To increase comfort, the width of the needle has been made smaller, requiring the walls of the needle to be thinner. These thinner walls are strong enough for single-use, but not for repeated use. A reused needle does not inject as easily or as cleanly as a new needle and can cause pain, bleeding, and bruising. The tip of a reused needle can even be weakened to the point that it breaks off under the skin (11).
The American Diabetes Association’s Resource Guide recommends that insulin pen needles should always be removed immediately after use. When left in place, the pen needle creates an open passage to the insulin chamber. The open passage may create air bubbles in the cartridge, which could trap some of the insulin and impact dosage (12). In addition, when the insulin pen needle is left on the insulin pen, it can be exposed to alterations in temperature. Insulin can contract when taken from a warm to cool environment, drawing air into the cartridge through the attached needle. Studies show that when there is added air in the insulin cartridge, the dose delivered is very inaccurate, and up to two-thirds of the required insulin may not be delivered. Conversely, insulin expands when taken from a cool to a warm environment. This can cause the insulin to leak out, changing the concentration and strength of insulin remaining in the cartridge (13).
Increased formation of lipohypertrophy
Over time, some patients who inject insulin develop lipohypertrophy, which is soft, often grape-like lumps that appear at injection sites. A study published in Diabetes Research and Clinical Practice reported on the incidence of lipohypertrophy in patients with diabetes. This study, which was conducted in Europe where needle reuse is common, reported an incidence of lipohypertrophy between 27.1 and 48 percent in patients with type 1 diabetes and between 28 and 57 percent in patients with either type 1 or type 2 diabetes (14). Factors influencing lipohypertrophy development in these patients included the amount of time insulin had been used; the number of daily injections; gender; body mass index; injection sites; rotation of sites; the use of insulin pens only as opposed to syringes; needle length; and the frequency with which needles were changed (15).
Considering the period of lipohypertrophy development, patients who had been injecting insulin for at least two years were included in the research. This study found the incidence of lipohypertrophy occurred in 20 percent of people with diabetes who changed their needle at every injection, in 51.2 percent of those who changed it every two or three injections, and in 75 percent of those who changed every four or five injections (16).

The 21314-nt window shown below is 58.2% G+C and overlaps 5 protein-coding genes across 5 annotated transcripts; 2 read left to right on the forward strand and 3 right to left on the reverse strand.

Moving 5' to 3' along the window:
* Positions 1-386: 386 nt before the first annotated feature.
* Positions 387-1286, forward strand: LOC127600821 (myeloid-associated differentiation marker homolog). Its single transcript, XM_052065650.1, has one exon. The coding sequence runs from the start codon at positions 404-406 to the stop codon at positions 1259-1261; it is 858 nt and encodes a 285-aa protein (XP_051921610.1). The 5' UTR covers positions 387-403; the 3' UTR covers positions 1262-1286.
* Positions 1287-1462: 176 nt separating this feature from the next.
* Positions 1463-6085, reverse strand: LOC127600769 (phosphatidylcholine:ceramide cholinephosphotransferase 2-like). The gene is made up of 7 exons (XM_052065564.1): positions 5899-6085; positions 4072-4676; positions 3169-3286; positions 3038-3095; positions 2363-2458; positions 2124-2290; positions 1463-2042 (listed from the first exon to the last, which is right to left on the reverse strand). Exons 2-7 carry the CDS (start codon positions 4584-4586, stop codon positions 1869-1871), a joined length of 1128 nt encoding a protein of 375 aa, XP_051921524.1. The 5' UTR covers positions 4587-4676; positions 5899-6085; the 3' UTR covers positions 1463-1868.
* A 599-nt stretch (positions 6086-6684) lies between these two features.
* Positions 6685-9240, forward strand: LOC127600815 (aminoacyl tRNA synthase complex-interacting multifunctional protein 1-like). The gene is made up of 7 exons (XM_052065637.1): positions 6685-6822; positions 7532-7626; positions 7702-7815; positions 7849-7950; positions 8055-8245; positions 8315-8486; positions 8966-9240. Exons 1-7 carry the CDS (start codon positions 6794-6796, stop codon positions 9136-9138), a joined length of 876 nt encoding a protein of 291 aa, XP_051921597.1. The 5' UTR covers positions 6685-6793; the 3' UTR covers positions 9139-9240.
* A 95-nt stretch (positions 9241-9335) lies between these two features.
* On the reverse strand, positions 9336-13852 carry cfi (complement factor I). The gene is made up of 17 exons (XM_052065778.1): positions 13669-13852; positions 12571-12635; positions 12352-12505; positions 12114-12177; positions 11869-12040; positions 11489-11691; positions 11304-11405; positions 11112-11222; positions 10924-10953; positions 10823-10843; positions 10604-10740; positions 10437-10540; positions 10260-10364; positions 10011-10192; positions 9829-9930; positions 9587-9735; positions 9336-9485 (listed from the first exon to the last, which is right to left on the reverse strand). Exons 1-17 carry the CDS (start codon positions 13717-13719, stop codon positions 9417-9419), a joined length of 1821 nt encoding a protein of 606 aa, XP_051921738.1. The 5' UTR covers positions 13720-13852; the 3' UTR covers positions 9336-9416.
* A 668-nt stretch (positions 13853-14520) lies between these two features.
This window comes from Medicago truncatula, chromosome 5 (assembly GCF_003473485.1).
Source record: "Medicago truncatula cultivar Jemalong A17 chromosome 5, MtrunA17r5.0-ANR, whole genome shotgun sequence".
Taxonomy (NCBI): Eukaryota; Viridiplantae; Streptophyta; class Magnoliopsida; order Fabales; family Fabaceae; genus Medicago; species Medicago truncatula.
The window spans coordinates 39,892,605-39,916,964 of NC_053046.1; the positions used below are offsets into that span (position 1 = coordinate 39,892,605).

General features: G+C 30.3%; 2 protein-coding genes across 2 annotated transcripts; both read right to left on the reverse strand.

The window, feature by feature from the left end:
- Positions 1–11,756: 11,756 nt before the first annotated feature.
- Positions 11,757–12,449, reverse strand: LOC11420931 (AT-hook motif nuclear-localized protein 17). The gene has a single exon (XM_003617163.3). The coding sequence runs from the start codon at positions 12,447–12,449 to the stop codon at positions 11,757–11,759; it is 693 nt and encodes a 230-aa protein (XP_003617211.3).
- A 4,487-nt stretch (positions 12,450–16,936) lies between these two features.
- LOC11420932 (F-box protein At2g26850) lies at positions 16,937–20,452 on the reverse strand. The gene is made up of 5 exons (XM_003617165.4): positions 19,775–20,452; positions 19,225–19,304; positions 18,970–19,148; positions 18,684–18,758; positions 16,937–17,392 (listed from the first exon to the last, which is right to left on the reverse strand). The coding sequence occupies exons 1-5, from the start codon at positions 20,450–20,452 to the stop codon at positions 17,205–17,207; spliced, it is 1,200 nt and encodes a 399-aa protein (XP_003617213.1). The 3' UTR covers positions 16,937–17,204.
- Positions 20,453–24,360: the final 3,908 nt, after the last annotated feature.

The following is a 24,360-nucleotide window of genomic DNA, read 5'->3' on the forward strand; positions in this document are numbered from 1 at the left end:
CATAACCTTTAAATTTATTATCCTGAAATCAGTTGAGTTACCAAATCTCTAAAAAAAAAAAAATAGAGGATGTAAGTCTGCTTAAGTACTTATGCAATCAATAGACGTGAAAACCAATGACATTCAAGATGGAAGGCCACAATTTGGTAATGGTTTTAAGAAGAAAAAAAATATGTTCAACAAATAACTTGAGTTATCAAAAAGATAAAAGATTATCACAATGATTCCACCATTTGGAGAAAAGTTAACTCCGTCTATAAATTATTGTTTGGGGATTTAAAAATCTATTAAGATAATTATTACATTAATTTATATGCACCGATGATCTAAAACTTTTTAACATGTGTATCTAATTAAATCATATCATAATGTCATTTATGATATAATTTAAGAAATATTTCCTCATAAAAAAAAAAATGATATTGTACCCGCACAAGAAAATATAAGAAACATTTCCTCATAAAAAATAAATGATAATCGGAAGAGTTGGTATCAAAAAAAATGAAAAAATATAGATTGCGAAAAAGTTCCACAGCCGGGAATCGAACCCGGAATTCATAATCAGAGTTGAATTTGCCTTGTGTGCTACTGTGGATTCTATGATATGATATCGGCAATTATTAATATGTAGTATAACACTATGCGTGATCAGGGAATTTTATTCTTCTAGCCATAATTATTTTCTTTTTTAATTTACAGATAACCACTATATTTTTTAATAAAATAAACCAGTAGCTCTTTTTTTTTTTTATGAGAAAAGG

In summary, the fundamentals of good insulin injection practices, such as injection technique, site rotation, and proper needle use, will make it more likely that you will not experience pain or encounter other problems associated with your injections.
For more information, visit: http://www.bd.com/goodinjectionpractices
1. Strauss K, De Gols H, Letondeur C, Matyjaszcyk M, Frid A, The Second Injection Technique Event (SITE, May 2000, Barcelona Span), in Practical Diabetes International, John Wiley & Sons, Ltd., January 2002, Vol. 19, No. 1.
2. Strauss, et al, ibid.
3. Improving your injection technique, retrieved at: www.bd.com/us/diabetes/page.aspx?cat=7001&id=7264
4. American Diabetes Association, Insulin Administration, retrieved at: http://care.diabetesjournals.org/content/26/suppl_1/s121.full
5. American Diabetes Association, Insulin Administration, ibid.
6. 2008 Roper U.S. Diabetes Patient Market Study
7. Risks of Needle Reuse, retrieved at: http://www.bd.com/us/diabetes/page.aspx?cat=7001&id=7266
8. American Diabetes Association, Insulin Administration, ibid.
9. LeFloch, JP et al, Biological Material in Needles and Cartridges After Insulin Injection With a Pen in Diabetic Patients, Diabetes Care, 1998, 21(9): 1502-1504.
10. American Diabetes Association, Insulin Administration, ibid.
11. Risks of Needle Reuse, ibid.
12. American Diabetes Association, Insulin Delivery, Diabetes Forecast 2008 Resource Guide
13. Ginsberg BH, Parkes JL, Sparacino C: The kenetics of insulin administration by insulin pens, Hormone and Metabolic Research (1994) 26:584-587
14. Bahar Vardar, Sevgi Kizilci, “Incidence of lipodystrophy in diabetic patients and a study of influencing factors, Diabetes Research and Clinical Practice 77 (2007) 231-236
15. Vardar et al, ibid.
16. Vadar et al, ibid.